Did Signal shoot itself in the foot?
This Tuesday, Signal, the encrypted messaging app, announced the start of a beta test for a pretty simple feature — users in the UK can now send and receive payments in MOB, an altcoin cryptocurrency. But, in a “how it started, how it’s going” twist, the masses have turned against them, calling this the start of a downfall and a blow to the service’s integrity. Today, I’ll explain what exactly prompted such strong reactions and whether or not they’re really warranted.
What is MOB?
MOB is MobileCoin, an open-source cryptocurrency that was unveiled way back in 2017, created by Joshua Goldbard. What made it notable for the crypto world and everyone beyond was the involvement of Moxie Marlinspike, the man behind Open Whisper Systems and, consequently, Signal. Marlinspike, a professional cryptographer, lent his expertise to the MobileCoin Foundation and has been working on the coin pretty much since its inception. Wired did a piece on it, citing Moxie’s reasons for the new venture: “The innovations I want to see are ones that make cryptocurrency deployable in normal environments, without sacrificing the properties that distinguish cryptocurrency from existing payment mechanisms.” What this amounts to is a desire to make crypto quick, easy to use and available to everybody who wants a piece.
The coin launched officially in December 2020 and, despite its relative infancy, gained just over $11 million in venture funding in March 2021. Up until now it didn’t really get much buzz outside of crypto enthusiast circles, a turn that goes against MOB’s stated ideology. However, with the rollout of MOB payments to Signal’s user base, things could change.
Criticism: Who and Why?
The partnership with MOB attracted immediate backlash, both from regular users and experts. The two prominent names that spoke out include Matt Green, a cryptographer, and Bruce Schneier, one of the most acclaimed technologists in the field of security. Green stated:
“I’m terrified for Signal. Signal as an encrypted messaging product is really valuable. Speaking solely as a person who is really into encrypted messaging, it terrifies me that they’re going to take this really clean story of an encrypted messenger and mix it up with the nightmare of laws and regulations and vulnerability that is cryptocurrency.”
Meanwhile, Schneier had a similar but broader complaint:
“I think this is an incredibly bad idea. It’s not just the bloating of what was a clean secure communications app. It’s not just that blockchain is just plain stupid. It’s not even that Signal is choosing to tie itself to a specific blockchain currency. It’s that adding a cryptocurrency to an end-to-end encrypted app muddies the morality of the product, and invites all sorts of government investigative and regulatory meddling: by the IRS, the SEC, FinCEN, and probably the FBI.”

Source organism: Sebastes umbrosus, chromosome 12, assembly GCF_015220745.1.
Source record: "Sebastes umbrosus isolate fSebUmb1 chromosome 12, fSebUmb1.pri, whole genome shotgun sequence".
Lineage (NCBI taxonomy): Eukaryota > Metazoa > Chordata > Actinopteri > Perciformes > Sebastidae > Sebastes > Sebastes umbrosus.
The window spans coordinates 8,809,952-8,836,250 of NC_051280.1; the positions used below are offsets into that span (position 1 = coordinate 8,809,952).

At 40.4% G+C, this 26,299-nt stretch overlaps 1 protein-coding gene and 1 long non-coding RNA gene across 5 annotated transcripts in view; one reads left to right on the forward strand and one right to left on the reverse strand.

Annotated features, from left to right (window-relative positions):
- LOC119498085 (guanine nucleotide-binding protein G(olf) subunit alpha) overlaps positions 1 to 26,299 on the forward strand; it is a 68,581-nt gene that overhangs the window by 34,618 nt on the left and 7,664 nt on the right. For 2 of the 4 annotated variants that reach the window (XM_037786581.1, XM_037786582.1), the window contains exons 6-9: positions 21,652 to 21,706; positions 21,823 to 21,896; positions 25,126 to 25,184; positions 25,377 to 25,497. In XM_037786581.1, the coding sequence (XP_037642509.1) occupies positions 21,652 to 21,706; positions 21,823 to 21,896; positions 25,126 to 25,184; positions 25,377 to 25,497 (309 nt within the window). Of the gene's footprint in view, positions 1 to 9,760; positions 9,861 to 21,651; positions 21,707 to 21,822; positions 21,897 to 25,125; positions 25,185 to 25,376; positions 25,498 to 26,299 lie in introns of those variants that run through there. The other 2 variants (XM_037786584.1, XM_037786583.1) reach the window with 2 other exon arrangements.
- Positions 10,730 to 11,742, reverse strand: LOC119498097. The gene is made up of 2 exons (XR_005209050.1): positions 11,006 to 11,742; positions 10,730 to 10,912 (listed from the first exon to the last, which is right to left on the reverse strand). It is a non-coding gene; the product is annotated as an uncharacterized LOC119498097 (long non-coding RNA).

Is It Valid?
The common threads in both the public and expert criticisms are: worrying that this will attract unwanted attention; considering it bloating in an otherwise pretty slim app; disapproving of ties to MOB for a variety of reasons.
For the first complaint, you don’t have to look too far back to get why people are worried. When Telegram’s seemingly successful coin offering got halted by the SEC, alarm bells sounded in many entrepreneur’s heads. So seeing Telegram’s direct competitor meddle in cryptocurrency is surely causing some deja vu in users, even if Signal’s situation is much simpler to navigate, if only because it’s not the one issuing coins. It’s hard to accurately judge whether or not this move will bring Signal the attention of the big agencies but it’s almost certainly going to spur a new wave of fear mongering in the media, as cryptocurrency is often painted as a tool for criminals.
The second is multi-faceted as some people just consider the MOB payments to be bloating while others point out that the development of this feature is seemingly the cause of a yearlong delay in server code updates on Github, as Signal tried to keep the feature under wraps. Moreover, users on Signal’s subreddit are accusing the company of prioritizing this feature over others that have been requested for quite some time. However, it is, again, impossible to know that this is truly the cause of the stalled development on these long-awaited features. Signal is not a one-man operation and the likelihood of these things being worked on concurrently outweighs the idea that the company dropped everything to do this one thing.
The third complaint is the most nuanced. As Moxie worked on MOB, people are accusing him of supporting a project that he has a stake in and wondering why this was the coin of choice, instead of the more widely known Monero and Bitcoin. While it’s not possible to rule out some ulterior motive from Marlinspike, the criticism does ring too heavy as it mostly hinges on people not being familiar with MOB, a currency that’s only a few months old at this point, and expecting Marlinspike, a man that they’ve trusted for years now, to suddenly turn into a cackling money-grabbing villain. Even if you assume Moxie is still true to his privacy principles but did jump at a chance for a cash grab, there’s one other point that disrupts this complaint. Buried in the blog announcement is this line: “The first payments protocol we’ve added support for is a privacy focused payments network called MobileCoin.” It clearly implies that MOB is just the first of many payment options to come in the future. That doesn’t completely remove concerns about MOB but it does mean people won’t be forced into using it on an exclusive basis, eventually.